It's tiresome with the usual swarm of Austerisms aimed at me, such as"deliberate lies", "crazed attacks", etc., but I will just continue ignoring it. So if we could leave Auster's lamenting about how he is unfairly attacked aside for a moment and look at the factual content of the differing positions.
In his answer to me (here and here) Auster pretends that he doesn't know what I mean by defeating Islam. I speak of a total defeat, and have been doing so all the time, not about a temporary or partial defeat. I guess in the eyes of Truman himself he saw it as having won the Korean war, but it was truly just half a victory. And Truman dismissed MacArthur for wanting to properly defeat the Korean Communists. In a similar manner Auster dismiss the idea of properly defeating Islam and and render it terminally harmless. Auster's idea of "defeating" is rather the Cold War concept of limited war. Which surely means defeating the enemy in several battles and holding him back (like in Korea). But Auster is against the idea of a total war and a total victory over Islam.
Surely he's against the idea of destroying Mecca, but he hasn't even suggested the idea of invading Mecca. How could Islam possibly be defeated without invading Mecca? Of course we could speak in terms of having defeated Islam here and there (quite as America can speak of having defeated Communism in... I can't think of a country right now... Afghanistan?), but not in terms of having defeated Islam as such (the Islamic empire), with less than invading Mecca. Islam won't see itself as defeated with less than that Mecca is invaded. That's a minimum. And if we learned anything in 1400 years it is that what is needed here is a Carthaginian peace, that is the destruction of Islam.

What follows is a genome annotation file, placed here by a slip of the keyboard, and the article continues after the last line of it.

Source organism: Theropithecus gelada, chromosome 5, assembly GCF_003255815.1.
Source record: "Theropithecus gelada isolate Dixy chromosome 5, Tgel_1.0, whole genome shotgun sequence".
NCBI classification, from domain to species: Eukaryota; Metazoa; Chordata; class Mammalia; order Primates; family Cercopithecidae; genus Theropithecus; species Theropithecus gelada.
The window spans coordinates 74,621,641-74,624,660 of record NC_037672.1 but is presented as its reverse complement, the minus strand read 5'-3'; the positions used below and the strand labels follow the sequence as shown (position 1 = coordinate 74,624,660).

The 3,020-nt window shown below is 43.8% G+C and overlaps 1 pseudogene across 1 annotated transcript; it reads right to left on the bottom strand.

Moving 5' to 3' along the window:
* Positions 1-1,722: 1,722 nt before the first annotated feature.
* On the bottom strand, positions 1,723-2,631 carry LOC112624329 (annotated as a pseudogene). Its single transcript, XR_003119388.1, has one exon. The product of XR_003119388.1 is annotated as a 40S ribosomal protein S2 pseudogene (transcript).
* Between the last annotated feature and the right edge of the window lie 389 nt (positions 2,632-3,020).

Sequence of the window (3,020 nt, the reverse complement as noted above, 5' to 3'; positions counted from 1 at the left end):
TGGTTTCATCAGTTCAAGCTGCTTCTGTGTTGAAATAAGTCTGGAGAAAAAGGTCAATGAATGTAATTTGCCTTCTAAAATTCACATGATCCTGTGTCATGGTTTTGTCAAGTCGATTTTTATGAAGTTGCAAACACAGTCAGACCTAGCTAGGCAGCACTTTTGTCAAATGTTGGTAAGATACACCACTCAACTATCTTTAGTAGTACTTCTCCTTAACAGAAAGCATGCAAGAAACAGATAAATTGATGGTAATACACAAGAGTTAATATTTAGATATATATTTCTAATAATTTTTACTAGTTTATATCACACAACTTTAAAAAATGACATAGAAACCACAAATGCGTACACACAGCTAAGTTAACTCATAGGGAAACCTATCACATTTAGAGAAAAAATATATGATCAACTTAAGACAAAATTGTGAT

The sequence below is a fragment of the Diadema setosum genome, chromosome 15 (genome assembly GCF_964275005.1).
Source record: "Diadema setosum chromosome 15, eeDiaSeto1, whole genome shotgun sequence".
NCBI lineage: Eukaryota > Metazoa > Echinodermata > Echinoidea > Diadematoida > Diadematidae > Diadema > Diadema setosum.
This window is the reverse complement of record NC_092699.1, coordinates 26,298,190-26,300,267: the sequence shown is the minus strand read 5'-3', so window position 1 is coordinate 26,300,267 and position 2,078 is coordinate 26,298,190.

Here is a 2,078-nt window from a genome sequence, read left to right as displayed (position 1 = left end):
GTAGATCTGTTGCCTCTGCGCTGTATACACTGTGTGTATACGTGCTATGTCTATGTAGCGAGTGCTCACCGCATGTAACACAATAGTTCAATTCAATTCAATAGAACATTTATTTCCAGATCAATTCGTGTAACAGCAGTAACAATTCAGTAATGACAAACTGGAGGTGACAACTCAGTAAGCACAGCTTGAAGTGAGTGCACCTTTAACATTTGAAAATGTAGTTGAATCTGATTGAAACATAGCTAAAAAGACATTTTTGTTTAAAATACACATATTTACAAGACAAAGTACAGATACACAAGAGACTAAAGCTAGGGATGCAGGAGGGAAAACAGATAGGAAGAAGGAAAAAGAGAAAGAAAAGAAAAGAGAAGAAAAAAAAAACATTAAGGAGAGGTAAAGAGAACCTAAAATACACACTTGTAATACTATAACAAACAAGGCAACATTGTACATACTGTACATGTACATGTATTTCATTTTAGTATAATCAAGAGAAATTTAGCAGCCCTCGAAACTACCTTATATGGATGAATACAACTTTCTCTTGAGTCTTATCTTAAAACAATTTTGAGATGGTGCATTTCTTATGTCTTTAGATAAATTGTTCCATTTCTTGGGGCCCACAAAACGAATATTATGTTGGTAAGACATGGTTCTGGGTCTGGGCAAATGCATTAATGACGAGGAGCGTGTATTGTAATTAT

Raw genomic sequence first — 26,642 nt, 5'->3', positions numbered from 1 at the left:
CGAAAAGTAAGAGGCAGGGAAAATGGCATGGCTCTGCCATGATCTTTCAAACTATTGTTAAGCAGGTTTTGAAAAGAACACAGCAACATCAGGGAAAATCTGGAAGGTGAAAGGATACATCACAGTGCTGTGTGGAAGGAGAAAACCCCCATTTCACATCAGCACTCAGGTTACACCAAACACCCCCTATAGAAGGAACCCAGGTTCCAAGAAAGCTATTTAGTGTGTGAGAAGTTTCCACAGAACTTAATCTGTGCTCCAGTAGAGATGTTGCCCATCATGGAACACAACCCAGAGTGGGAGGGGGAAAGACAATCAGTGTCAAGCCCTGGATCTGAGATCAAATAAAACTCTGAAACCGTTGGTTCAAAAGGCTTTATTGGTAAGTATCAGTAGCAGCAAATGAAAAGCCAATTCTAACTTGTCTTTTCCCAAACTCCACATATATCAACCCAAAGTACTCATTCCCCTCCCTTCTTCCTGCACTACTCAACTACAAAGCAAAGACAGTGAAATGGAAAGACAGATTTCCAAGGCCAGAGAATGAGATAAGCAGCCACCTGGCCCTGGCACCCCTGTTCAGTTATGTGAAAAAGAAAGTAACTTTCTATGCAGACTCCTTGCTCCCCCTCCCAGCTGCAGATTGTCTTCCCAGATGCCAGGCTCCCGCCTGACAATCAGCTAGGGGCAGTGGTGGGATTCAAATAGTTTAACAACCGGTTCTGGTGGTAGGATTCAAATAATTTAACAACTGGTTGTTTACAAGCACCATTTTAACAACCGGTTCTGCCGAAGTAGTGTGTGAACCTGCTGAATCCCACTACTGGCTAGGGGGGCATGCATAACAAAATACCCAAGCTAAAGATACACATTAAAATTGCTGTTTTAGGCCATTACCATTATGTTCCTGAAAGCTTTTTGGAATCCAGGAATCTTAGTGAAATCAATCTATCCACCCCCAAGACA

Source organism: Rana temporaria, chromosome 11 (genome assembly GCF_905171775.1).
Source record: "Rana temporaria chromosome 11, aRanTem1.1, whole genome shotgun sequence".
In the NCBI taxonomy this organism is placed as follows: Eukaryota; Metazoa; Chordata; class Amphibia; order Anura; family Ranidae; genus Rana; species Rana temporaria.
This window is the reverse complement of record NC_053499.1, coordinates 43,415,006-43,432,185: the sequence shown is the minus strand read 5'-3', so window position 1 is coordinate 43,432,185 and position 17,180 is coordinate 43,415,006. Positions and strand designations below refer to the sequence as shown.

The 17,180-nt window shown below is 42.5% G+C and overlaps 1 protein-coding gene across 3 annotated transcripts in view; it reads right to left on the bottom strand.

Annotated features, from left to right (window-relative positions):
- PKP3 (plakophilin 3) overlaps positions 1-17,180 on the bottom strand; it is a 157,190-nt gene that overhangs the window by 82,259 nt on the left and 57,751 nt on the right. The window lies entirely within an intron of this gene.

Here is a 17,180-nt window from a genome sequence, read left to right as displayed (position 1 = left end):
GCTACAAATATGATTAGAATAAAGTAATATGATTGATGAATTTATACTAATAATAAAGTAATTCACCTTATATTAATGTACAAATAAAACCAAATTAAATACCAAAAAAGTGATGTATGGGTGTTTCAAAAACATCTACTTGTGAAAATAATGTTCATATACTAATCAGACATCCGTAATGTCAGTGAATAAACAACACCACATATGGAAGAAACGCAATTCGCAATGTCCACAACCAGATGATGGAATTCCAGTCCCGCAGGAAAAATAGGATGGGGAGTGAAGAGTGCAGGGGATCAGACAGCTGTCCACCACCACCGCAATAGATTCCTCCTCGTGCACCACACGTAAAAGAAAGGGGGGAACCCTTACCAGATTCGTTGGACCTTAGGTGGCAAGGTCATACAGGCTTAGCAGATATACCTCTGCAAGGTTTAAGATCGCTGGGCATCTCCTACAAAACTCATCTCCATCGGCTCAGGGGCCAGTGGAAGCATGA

But Auster is an outspoken opponent against a total war against Islam as such and Carthaginian peace. He writes:
For us to aim at literally destroying the entire religion of Islam, as some people advocate, would put us in an insane position. No. We must do what is doable, and what will render us and the rest of the non-Islamic world reasonably safe. To aim at eradicating Islam from the earth is like aiming at eradicating evil from the earth. It is a form of hubristic madness, which the Western tradition has repeatedly warned us against. [My emphasis]And below Auster even describes crushing Islam as "cultural genocide". I guess he wants to imply that there's something morally wrong with it:
Moreover, this containment of the Muslim peoples can be accomplished without violating their dignity and essence as Muslims. If we sought literally to suppress and destroy Islam, we could be justly accused of practicing cultural genocide. But if we simply contain the Muslims in their historic lands where they can have no power over us, that would not be harming them, even under the terms of their own religion.But the essence of Auster's plan is described here:
It is no shame for a Muslim to accept defeat, because he views it as temporary, and so he waits patiently for future jihadist opportunities to arise. The wait can be very long--centuries, in fact. And that should be just fine with us.Auster knows that his plan won't be seen as a proper defeat of Islam by the Muslims themselves. So how could a defeat be a proper one, if the enemy does not see it so himself? It can't of course.
Finally regarding how Auster uses the word "monstrous". He complains about what I had written before. He correctly points out that he only used the word to describe the idea of killing all Muslims. But I already had that covered in my qualifier "in some cases". However, the interesting thing is that in the very same answer he says "I don't think we can destroy Islam, short of killing all Muslims on earth or raining total destruction on every Muslim country on earth." So, indeed there seems to be a strong connection in his mind between monstrous and destroying Islam.
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